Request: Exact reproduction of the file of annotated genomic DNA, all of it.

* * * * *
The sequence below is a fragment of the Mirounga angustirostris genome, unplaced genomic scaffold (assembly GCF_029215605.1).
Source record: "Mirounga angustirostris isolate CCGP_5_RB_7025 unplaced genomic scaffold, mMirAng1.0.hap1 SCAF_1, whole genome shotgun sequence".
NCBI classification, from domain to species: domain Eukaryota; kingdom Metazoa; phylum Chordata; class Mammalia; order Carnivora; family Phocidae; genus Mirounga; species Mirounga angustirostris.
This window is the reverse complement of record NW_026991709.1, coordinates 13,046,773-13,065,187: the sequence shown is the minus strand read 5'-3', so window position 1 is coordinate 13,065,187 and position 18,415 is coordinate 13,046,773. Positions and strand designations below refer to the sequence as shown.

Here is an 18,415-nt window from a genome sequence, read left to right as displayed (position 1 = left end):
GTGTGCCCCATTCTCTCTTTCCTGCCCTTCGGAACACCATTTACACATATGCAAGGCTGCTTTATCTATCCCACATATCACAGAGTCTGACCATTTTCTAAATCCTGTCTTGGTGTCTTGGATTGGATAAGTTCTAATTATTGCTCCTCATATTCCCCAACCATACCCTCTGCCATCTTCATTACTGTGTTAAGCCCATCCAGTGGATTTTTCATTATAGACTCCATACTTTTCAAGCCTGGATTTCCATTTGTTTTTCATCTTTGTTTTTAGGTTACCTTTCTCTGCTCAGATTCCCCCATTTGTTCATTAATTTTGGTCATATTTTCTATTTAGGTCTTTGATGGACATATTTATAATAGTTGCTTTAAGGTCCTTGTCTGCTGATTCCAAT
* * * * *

The sequence below is a fragment of the Mirounga angustirostris genome, unplaced genomic scaffold (assembly GCF_029215605.1).
Source record: "Mirounga angustirostris isolate CCGP_5_RB_7025 unplaced genomic scaffold, mMirAng1.0.hap1 SCAF_1, whole genome shotgun sequence".
NCBI classification, from domain to species: domain Eukaryota; kingdom Metazoa; phylum Chordata; class Mammalia; order Carnivora; family Phocidae; genus Mirounga; species Mirounga angustirostris.
This window is the reverse complement of record NW_026991709.1, coordinates 13,046,773-13,065,187: the sequence shown is the minus strand read 5'-3', so window position 1 is coordinate 13,065,187 and position 18,415 is coordinate 13,046,773. Positions and strand designations below refer to the sequence as shown.

Here is an 18,415-nt window from a genome sequence, read left to right as displayed (position 1 = left end):
GTGTGCCCCATTCTCTCTTTCCTGCCCTTCGGAACACCATTTACACATATGCAAGGCTGCTTTATCTATCCCACATATCACAGAGTCTGACCATTTTCTAAATCCTGTCTTGGTGTCTTGGATTGGATAAGTTCTAATTATTGCTCCTCATATTCCCCAACCATACCCTCTGCCATCTTCATTACTGTGTTAAGCCCATCCAGTGGATTTTTCATTATAGACTCCATACTTTTCAAGCCTGGATTTCCATTTGTTTTTCATCTTTGTTTTTAGGTTACCTTTCTCTGCTCAGATTCCCCCATTTGTTCATTAATTTTGGTCATATTTTCTATTTAGGTCTTTGATGGACATATTTATAATAGTTGCTTTAAGGTCCTTGTCTGCTGATTCCAAT